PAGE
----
Guest Blog: DEPP Learning Conference, Kenya

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"Recently I had the opportunity to attend the Disaster and Emergencies Preparedness Programme’s (DEPP) inaugural Learning Conference in Nairobi, Kenya," writes RedR Associate Trainer Eric Swaleh Juma.

The DEPP is a portfolio of fourteen projects*, all designed to improve the way the global humanitarian community prepares for and responds to emergencies. RedR UK has been involved with the DEPP since late 2015, and within its Talent Development project, has been delivering a pioneering professional development scheme called ‘Context’ in Ethiopia, Jordan, Kenya, and Lebanon. ‘Context’ aims to increase the effectiveness of humanitarian responses by building the skills of national aid workers, who are increasingly at the forefront of emergency response.

RedR Learning Champions

Prior to the conference, DEPP asked partners to nominate ‘Learning Champions’ who had made significant contributions to the programme. My name was submitted, together with that of my colleague Ola Telfah, Context Project Officer in RedR’s Jordan office.

The conference brought together knowledge from all the DEPP projects, with a view to sharing and amplifying what has been learnt so far. Participants came from all the countries where the projects are implemented: Ethiopia, South Sudan, Bangladesh, Pakistan, the Philippines, the DRC, Myanmar, Jordan, Mozambique, and Kenya, which hosted the conference.

I have been training on ‘Context’ since 2015. However I must admit that it was only during the conference that I was able to truly comprehend and appreciate the size, scope and impact of DEPP. What was amazing was the amount of tacit knowledge that was held by the participants. Every interaction or contribution by a participant provided an opportunity for me to learn.

Left: Learning Champion Ola Telfah presents RedR’s participation in the Talent Development project. 

RedR Learning Champions

Collaboration is the key

Day one was centered around collaboration, with day two focused on localisation and capacity-building. The day saw the two regions represented, Asia and Africa, holding separate round-tables where they shared experiences and explored ways in which they could improve collaboration.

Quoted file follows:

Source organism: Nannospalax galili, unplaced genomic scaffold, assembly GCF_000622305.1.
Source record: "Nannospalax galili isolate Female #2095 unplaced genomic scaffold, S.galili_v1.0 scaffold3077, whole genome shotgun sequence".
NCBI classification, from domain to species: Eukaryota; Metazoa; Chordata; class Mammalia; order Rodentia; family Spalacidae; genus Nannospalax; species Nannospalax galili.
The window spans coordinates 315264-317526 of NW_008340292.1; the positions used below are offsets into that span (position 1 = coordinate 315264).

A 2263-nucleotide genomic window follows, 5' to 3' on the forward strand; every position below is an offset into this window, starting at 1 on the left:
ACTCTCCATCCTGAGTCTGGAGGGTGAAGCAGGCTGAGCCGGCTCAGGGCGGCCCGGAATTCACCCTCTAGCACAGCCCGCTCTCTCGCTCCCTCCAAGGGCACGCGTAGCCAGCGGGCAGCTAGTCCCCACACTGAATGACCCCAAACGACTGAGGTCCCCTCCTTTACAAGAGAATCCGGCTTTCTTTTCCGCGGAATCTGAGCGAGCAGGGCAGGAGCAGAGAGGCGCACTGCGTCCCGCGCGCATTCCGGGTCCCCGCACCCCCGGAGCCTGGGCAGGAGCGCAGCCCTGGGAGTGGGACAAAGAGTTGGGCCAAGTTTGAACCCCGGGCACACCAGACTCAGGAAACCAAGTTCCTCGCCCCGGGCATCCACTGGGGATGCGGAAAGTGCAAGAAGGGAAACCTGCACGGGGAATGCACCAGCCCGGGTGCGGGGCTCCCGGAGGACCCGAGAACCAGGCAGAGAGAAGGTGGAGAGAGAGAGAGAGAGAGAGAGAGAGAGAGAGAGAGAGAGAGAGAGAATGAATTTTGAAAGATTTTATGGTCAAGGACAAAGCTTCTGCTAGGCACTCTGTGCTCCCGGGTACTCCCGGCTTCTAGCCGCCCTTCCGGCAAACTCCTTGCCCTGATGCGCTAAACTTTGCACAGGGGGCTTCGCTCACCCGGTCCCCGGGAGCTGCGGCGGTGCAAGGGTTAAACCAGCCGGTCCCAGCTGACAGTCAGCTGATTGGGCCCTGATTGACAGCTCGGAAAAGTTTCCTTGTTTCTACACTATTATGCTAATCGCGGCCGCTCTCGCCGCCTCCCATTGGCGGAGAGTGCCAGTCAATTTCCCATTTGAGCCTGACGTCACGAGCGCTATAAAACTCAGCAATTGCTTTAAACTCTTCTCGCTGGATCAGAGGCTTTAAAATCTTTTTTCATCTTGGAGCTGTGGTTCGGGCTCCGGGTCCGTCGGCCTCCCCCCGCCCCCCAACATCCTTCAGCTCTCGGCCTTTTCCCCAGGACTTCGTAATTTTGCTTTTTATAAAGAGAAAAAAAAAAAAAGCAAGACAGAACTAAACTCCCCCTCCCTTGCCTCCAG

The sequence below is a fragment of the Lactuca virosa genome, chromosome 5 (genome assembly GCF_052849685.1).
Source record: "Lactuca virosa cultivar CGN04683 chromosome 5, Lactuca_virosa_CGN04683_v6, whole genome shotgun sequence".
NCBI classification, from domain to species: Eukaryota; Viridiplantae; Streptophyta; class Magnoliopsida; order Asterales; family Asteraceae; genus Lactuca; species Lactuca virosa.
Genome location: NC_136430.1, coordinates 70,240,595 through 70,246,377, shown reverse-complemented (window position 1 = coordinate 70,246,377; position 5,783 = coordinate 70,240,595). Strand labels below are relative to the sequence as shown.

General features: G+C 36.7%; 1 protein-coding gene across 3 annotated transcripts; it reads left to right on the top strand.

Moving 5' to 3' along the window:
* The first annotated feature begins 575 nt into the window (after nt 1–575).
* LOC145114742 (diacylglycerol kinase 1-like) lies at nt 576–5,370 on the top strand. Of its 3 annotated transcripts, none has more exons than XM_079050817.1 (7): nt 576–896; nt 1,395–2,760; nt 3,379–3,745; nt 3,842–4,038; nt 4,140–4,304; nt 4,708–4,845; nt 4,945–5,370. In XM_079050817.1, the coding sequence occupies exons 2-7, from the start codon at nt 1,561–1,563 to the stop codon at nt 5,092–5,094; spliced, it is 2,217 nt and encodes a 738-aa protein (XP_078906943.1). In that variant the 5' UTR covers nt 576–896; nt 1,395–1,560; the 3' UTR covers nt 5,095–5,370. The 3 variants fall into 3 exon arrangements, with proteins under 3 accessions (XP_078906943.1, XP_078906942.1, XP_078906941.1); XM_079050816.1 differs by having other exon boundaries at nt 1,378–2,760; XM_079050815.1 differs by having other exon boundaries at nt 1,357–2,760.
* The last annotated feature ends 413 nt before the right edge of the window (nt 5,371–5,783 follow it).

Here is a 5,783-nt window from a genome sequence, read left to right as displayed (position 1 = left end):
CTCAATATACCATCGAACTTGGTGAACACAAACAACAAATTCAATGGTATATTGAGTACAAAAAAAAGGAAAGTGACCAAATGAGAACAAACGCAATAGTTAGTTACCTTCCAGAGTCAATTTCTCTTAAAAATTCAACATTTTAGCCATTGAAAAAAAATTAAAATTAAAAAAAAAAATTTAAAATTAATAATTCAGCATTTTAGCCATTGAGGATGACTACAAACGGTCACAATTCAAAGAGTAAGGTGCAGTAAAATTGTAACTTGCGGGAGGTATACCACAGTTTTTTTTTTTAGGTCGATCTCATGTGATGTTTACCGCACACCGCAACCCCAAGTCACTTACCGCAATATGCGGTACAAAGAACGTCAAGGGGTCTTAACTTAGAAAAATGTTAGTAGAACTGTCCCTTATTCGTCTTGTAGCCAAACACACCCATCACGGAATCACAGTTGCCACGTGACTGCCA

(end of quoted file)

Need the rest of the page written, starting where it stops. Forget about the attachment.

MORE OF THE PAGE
My first main responsibility at the conference was to support Ola as she made a two-minute pitch on RedR’s participation in the Talent Development project. This was well received as she demonstrated a deep understanding of the programme’s different components.

Right: Ola receives her 'Learning Champion' certificate.


Collaboration is the key

Sharing our learning

During the afternoon session of the first day we participated in a round-table discussion of the project by sharing our experience with others. I acted as the secretary of the group and had the honor of presenting the group’s findings in plenary. One of the common observations from Africa, Asia and the Middle East related to the composition of the cohorts and how this affected dynamics. It was observed that participants’ level of experience, academic qualifications, scope of work, and position in their organisation varied within each course. This called for the facilitators to adapt the level, content and delivery style to best fit each group. However, this also presented an opportunity for the participants to learn from each other.

The highlight of my participation was moderating a high-powered session on localisation, with panelists from Church Aid, Relief International, and the Start Network. I had been asked to facilitate this session by the regional learning advisor for DEPP, Ms Helen Asneka, and I was happy to take up the challenge. There were candid discussions on the challenges of localisation, among them the inadequacy of funding for local organisations due to low trust levels from donors. The need to not only build the capacity of local organisations but also involve them in the actual response was emphasised.

Eric Swaleh Juma receives his 'Learning Champion' certificate.
Eric Swaleh Juma receives his 'Learning Champion' certificate.

Localisation: From agenda to action

My two main take-home messages from the conference were:

  1. There is a need to identify how private companies can work in a non-profit environment profitably i.e. moving from “aid to trade”. This is relation to a presentation made by Vincent Henson of HelpAge, during which he shared their experience of collaborating with private sector actors on the Alert project. The project was highly IT-based, but his team did not have the time to develop the necessary expertise needed to deliver and therefore had to engage IT experts from the private sector. This was the first time they were having this level of engagement with a private organisation, and that presented numerous challenges - although this were outweighed by the benefits.
  2. Localisation needs to move from being an agenda item to action in preparedness and response. However, to overcome the many challenges, there is a need for advocacy to the key players - amongst them the INGOs. This was brought out during the panel discussions on day two. The purpose of the DEPP is to strengthen local capacity to respond to emergencies which is an example of moving localisation from agenda to action.

I would like to thank all those who made the conference possible and all those who generously shared their experience in those three very exciting days in Nairobi. I surely did receive more than I gave and expected.

* The portfolio is funded by DFID (UK Aid) and managed by the CDAC and Start Networks.

Our Partners

Context, led globally by Oxfam GB, is part of the Start Network's Talent Development project. The latter is one of fourteen projects in a portfolio funded by UK Aid (DFID)